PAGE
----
Keri Swaby to coordinate Office of Undergraduate Research
June 16, 2014
Keri Swaby is named coordinator of the Office of Undergraduate Research at Virginia Tech.
Over the past four years, Swaby served as coordinator of the Scieneering program at Virginia Tech, which is funded by a prestigious Howard Hughes Medical Institute Science Education Grant that was awarded in 2010. Through a combination of course work and research experiences, students are exposed to interdisciplinary work combining science, engineering, and law.
In her new role, Swaby will coordinate programs and services offered by the Office of Undergraduate Research, which has a mission of facilitating undergraduate student research projects with faculty members across the many academic units at Virginia Tech.
“Over the past four years, Keri has worked diligently to advance undergraduate research opportunities,” said Jill Sible, assistant provost for undergraduate education. “She has earned the admiration of students and their research mentors. I am so grateful that she has accepted this position to support undergraduate research university-wide.”
Swaby will serve as a liaison with departmental and college undergraduate research coordinators, while also interacting with students through training, workshops, and seminars as well as in an advising role, helping connect students to relevant undergraduate research opportunities, conferences, and grants.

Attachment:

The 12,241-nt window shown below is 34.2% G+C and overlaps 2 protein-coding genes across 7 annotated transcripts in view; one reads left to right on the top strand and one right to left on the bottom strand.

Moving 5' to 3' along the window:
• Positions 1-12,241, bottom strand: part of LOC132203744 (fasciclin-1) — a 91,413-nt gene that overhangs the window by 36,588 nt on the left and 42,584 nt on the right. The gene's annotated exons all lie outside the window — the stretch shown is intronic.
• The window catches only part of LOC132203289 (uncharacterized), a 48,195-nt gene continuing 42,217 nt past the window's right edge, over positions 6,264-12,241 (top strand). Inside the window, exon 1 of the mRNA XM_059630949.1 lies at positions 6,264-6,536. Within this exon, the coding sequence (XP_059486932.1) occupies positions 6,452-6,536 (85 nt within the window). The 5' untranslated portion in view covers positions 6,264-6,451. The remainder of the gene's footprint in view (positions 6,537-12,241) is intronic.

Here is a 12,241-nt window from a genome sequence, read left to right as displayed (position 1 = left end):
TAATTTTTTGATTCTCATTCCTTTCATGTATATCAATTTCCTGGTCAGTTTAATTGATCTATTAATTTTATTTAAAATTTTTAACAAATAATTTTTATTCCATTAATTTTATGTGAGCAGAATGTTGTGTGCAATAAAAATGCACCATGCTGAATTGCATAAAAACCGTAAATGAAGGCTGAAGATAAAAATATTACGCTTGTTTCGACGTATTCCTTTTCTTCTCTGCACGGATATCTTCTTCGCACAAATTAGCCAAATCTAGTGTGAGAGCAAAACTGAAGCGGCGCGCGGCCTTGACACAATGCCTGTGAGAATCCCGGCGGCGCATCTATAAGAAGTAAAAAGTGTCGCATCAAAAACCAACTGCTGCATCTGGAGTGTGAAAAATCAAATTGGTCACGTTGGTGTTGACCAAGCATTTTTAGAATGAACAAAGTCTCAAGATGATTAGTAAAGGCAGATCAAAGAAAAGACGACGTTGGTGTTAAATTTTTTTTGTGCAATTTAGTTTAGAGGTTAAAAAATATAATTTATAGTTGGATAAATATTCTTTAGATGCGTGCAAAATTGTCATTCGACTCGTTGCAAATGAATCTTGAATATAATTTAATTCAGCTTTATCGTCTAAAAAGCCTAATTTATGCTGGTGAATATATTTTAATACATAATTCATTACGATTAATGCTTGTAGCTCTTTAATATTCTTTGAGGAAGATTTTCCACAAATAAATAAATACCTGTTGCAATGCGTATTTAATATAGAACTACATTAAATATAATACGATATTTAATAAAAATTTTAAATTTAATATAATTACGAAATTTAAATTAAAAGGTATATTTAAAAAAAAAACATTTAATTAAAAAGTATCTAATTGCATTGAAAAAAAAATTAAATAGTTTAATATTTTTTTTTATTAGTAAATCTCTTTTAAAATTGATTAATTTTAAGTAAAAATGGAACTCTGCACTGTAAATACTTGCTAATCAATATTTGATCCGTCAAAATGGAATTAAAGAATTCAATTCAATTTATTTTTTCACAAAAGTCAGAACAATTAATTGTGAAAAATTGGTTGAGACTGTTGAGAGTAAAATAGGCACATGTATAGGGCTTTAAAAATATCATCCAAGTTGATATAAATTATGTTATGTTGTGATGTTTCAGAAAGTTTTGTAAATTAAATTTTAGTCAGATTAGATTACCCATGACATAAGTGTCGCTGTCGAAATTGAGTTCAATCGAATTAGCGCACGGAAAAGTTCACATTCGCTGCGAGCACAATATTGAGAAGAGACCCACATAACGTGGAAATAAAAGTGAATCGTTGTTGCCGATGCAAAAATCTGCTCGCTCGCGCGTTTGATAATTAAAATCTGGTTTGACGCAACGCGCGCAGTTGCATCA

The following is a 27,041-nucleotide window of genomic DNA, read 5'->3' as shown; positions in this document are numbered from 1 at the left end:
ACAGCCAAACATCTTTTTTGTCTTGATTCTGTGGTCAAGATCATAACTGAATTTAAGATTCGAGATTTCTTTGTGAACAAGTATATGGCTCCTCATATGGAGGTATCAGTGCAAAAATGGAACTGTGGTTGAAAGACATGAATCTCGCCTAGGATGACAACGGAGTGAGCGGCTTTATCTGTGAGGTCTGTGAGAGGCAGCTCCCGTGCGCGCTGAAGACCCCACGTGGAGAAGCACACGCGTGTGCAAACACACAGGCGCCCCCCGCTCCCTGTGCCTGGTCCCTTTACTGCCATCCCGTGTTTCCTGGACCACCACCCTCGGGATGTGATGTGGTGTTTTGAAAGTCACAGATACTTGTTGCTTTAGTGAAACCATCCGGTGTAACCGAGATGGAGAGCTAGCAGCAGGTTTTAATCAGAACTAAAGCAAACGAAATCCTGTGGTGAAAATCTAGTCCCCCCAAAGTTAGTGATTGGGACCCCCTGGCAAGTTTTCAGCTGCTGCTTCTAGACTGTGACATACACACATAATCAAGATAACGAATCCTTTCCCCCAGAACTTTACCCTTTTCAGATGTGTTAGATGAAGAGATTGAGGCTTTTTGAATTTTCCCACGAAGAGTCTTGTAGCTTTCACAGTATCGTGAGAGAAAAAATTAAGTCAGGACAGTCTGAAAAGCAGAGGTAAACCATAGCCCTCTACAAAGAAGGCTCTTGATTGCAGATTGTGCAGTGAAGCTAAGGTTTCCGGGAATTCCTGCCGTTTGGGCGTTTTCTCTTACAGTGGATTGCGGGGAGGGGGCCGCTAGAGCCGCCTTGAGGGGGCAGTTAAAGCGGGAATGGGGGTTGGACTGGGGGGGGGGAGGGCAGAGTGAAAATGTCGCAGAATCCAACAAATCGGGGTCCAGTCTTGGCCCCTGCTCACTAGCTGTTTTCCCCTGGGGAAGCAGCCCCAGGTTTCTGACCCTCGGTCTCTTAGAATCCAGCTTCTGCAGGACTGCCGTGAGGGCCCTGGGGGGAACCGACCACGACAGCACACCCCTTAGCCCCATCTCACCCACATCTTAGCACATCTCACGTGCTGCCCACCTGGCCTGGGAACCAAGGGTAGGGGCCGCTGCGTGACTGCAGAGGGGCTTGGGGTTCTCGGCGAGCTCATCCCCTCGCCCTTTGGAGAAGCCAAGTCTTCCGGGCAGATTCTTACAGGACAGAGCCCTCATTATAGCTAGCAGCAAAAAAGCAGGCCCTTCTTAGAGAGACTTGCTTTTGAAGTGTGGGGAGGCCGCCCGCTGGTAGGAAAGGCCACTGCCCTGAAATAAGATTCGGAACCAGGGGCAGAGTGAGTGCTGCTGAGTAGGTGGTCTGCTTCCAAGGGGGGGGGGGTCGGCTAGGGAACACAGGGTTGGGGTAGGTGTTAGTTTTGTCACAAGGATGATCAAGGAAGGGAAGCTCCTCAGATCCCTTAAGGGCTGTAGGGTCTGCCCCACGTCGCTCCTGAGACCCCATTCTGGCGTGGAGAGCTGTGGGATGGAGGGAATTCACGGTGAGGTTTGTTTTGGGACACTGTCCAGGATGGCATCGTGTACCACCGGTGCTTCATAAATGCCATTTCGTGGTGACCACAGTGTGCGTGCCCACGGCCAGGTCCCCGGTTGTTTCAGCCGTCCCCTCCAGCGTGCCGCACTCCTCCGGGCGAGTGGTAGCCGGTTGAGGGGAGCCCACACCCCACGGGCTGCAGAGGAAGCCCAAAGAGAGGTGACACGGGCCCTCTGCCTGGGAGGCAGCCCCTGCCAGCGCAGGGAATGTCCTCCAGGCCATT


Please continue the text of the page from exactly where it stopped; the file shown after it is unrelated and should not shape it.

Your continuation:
“Research can be a rich part of the undergraduate experience and should be readily available to all students in an appropriate form, regardless of discipline,” Swaby said. “I am extremely excited about this opportunity to continue working with exceptional students, but also look forward to exciting others who might be a bit ambivalent about undergraduate research. I hope to connect more students and faculty across campus and make undergraduate research a signature experience at Virginia Tech.”
Swaby received her bachelor’s degree in chemistry from McGill University, a master’s degree in earth and atmospheric sciences from Georgia Institute of Technology, and a master’s degree in business administration from Florida Atlantic University. She is currently pursuing a doctoral degree in integrative-STEM education from Virginia Tech.
Dedicated to its motto, Ut Prosim (That I May Serve), Virginia Tech takes a hands-on, engaging approach to education, preparing scholars to be leaders in their fields and communities. As the commonwealth’s most comprehensive university and its leading research institution, Virginia Tech offers 240 undergraduate and graduate degree programs to more than 31,000 students and manages a research portfolio of $513 million. The university fulfills its land-grant mission of transforming knowledge to practice through technological leadership and by fueling economic growth and job creation locally, regionally, and across Virginia.